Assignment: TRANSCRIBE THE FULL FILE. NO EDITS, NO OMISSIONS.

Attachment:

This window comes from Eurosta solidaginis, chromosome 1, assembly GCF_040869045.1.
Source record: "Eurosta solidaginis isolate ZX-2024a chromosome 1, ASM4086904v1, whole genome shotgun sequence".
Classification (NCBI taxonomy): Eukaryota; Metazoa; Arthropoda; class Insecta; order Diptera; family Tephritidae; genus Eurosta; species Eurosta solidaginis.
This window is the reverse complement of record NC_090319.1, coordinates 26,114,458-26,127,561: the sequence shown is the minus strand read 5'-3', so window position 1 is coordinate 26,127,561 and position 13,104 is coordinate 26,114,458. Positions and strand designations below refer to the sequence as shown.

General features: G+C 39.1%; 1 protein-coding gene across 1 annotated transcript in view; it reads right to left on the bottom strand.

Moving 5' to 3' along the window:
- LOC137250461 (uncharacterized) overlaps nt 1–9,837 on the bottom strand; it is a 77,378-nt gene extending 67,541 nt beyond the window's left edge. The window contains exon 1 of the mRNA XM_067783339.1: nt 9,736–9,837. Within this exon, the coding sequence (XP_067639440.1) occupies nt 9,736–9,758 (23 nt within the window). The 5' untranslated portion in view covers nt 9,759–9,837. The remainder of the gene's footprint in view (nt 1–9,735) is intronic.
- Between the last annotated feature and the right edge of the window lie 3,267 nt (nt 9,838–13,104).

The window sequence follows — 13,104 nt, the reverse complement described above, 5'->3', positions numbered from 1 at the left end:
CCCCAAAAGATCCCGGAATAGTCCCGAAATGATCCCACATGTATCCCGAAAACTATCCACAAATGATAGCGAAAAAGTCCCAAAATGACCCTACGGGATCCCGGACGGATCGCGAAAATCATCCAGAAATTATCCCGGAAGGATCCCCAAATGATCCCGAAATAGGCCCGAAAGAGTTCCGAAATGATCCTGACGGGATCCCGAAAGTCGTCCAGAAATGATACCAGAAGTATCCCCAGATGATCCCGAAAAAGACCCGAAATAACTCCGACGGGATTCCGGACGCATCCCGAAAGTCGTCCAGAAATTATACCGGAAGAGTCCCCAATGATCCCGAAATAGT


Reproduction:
This window comes from Eurosta solidaginis, chromosome 1, assembly GCF_040869045.1.
Source record: "Eurosta solidaginis isolate ZX-2024a chromosome 1, ASM4086904v1, whole genome shotgun sequence".
Classification (NCBI taxonomy): Eukaryota; Metazoa; Arthropoda; class Insecta; order Diptera; family Tephritidae; genus Eurosta; species Eurosta solidaginis.
This window is the reverse complement of record NC_090319.1, coordinates 26,114,458-26,127,561: the sequence shown is the minus strand read 5'-3', so window position 1 is coordinate 26,127,561 and position 13,104 is coordinate 26,114,458. Positions and strand designations below refer to the sequence as shown.

General features: G+C 39.1%; 1 protein-coding gene across 1 annotated transcript in view; it reads right to left on the bottom strand.

Moving 5' to 3' along the window:
- LOC137250461 (uncharacterized) overlaps nt 1–9,837 on the bottom strand; it is a 77,378-nt gene extending 67,541 nt beyond the window's left edge. The window contains exon 1 of the mRNA XM_067783339.1: nt 9,736–9,837. Within this exon, the coding sequence (XP_067639440.1) occupies nt 9,736–9,758 (23 nt within the window). The 5' untranslated portion in view covers nt 9,759–9,837. The remainder of the gene's footprint in view (nt 1–9,735) is intronic.
- Between the last annotated feature and the right edge of the window lie 3,267 nt (nt 9,838–13,104).

The window sequence follows — 13,104 nt, the reverse complement described above, 5'->3', positions numbered from 1 at the left end:
CCCCAAAAGATCCCGGAATAGTCCCGAAATGATCCCACATGTATCCCGAAAACTATCCACAAATGATAGCGAAAAAGTCCCAAAATGACCCTACGGGATCCCGGACGGATCGCGAAAATCATCCAGAAATTATCCCGGAAGGATCCCCAAATGATCCCGAAATAGGCCCGAAAGAGTTCCGAAATGATCCTGACGGGATCCCGAAAGTCGTCCAGAAATGATACCAGAAGTATCCCCAGATGATCCCGAAAAAGACCCGAAATAACTCCGACGGGATTCCGGACGCATCCCGAAAGTCGTCCAGAAATTATACCGGAAGAGTCCCCAATGATCCCGAAATAGT